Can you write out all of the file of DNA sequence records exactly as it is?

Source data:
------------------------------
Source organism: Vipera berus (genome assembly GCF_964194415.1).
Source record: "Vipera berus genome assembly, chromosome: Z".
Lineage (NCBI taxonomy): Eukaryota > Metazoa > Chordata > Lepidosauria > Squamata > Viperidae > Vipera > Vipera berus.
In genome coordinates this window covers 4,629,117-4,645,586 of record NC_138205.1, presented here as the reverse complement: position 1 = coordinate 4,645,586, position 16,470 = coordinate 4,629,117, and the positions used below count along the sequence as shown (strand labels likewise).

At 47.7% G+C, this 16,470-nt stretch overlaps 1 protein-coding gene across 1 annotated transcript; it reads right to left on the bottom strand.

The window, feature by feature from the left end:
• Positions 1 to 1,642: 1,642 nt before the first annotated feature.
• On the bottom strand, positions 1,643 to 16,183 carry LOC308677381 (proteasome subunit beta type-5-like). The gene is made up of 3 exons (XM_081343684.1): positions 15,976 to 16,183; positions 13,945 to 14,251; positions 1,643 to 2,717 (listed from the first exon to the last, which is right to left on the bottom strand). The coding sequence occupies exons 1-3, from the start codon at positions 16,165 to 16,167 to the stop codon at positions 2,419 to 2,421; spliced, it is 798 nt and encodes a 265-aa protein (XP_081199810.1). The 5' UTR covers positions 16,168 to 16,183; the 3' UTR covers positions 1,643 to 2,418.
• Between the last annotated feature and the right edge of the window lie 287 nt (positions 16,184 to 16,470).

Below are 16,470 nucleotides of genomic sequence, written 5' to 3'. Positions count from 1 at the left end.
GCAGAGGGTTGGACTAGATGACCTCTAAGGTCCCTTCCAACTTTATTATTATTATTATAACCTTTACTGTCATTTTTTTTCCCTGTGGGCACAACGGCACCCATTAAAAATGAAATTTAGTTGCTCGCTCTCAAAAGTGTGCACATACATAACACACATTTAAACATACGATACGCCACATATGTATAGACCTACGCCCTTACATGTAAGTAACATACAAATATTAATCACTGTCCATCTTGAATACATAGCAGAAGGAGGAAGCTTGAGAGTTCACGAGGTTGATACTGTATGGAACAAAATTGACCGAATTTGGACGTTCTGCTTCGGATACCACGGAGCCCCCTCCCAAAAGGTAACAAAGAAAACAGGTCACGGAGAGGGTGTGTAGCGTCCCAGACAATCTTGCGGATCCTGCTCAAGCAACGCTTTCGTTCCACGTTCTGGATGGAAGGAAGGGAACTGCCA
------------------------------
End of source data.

Source organism: Vipera berus (genome assembly GCF_964194415.1).
Source record: "Vipera berus genome assembly, chromosome: Z".
Lineage (NCBI taxonomy): Eukaryota > Metazoa > Chordata > Lepidosauria > Squamata > Viperidae > Vipera > Vipera berus.
In genome coordinates this window covers 4,629,117-4,645,586 of record NC_138205.1, presented here as the reverse complement: position 1 = coordinate 4,645,586, position 16,470 = coordinate 4,629,117, and the positions used below count along the sequence as shown (strand labels likewise).

At 47.7% G+C, this 16,470-nt stretch overlaps 1 protein-coding gene across 1 annotated transcript; it reads right to left on the bottom strand.

The window, feature by feature from the left end:
• Positions 1 to 1,642: 1,642 nt before the first annotated feature.
• On the bottom strand, positions 1,643 to 16,183 carry LOC308677381 (proteasome subunit beta type-5-like). The gene is made up of 3 exons (XM_081343684.1): positions 15,976 to 16,183; positions 13,945 to 14,251; positions 1,643 to 2,717 (listed from the first exon to the last, which is right to left on the bottom strand). The coding sequence occupies exons 1-3, from the start codon at positions 16,165 to 16,167 to the stop codon at positions 2,419 to 2,421; spliced, it is 798 nt and encodes a 265-aa protein (XP_081199810.1). The 5' UTR covers positions 16,168 to 16,183; the 3' UTR covers positions 1,643 to 2,418.
• Between the last annotated feature and the right edge of the window lie 287 nt (positions 16,184 to 16,470).

Below are 16,470 nucleotides of genomic sequence, written 5' to 3'. Positions count from 1 at the left end.
GCAGAGGGTTGGACTAGATGACCTCTAAGGTCCCTTCCAACTTTATTATTATTATTATAACCTTTACTGTCATTTTTTTTCCCTGTGGGCACAACGGCACCCATTAAAAATGAAATTTAGTTGCTCGCTCTCAAAAGTGTGCACATACATAACACACATTTAAACATACGATACGCCACATATGTATAGACCTACGCCCTTACATGTAAGTAACATACAAATATTAATCACTGTCCATCTTGAATACATAGCAGAAGGAGGAAGCTTGAGAGTTCACGAGGTTGATACTGTATGGAACAAAATTGACCGAATTTGGACGTTCTGCTTCGGATACCACGGAGCCCCCTCCCAAAAGGTAACAAAGAAAACAGGTCACGGAGAGGGTGTGTAGCGTCCCAGACAATCTTGCGGATCCTGCTCAAGCAACGCTTTCGTTCCACGTTCTGGATGGAAGGAAGGGAACTGCCA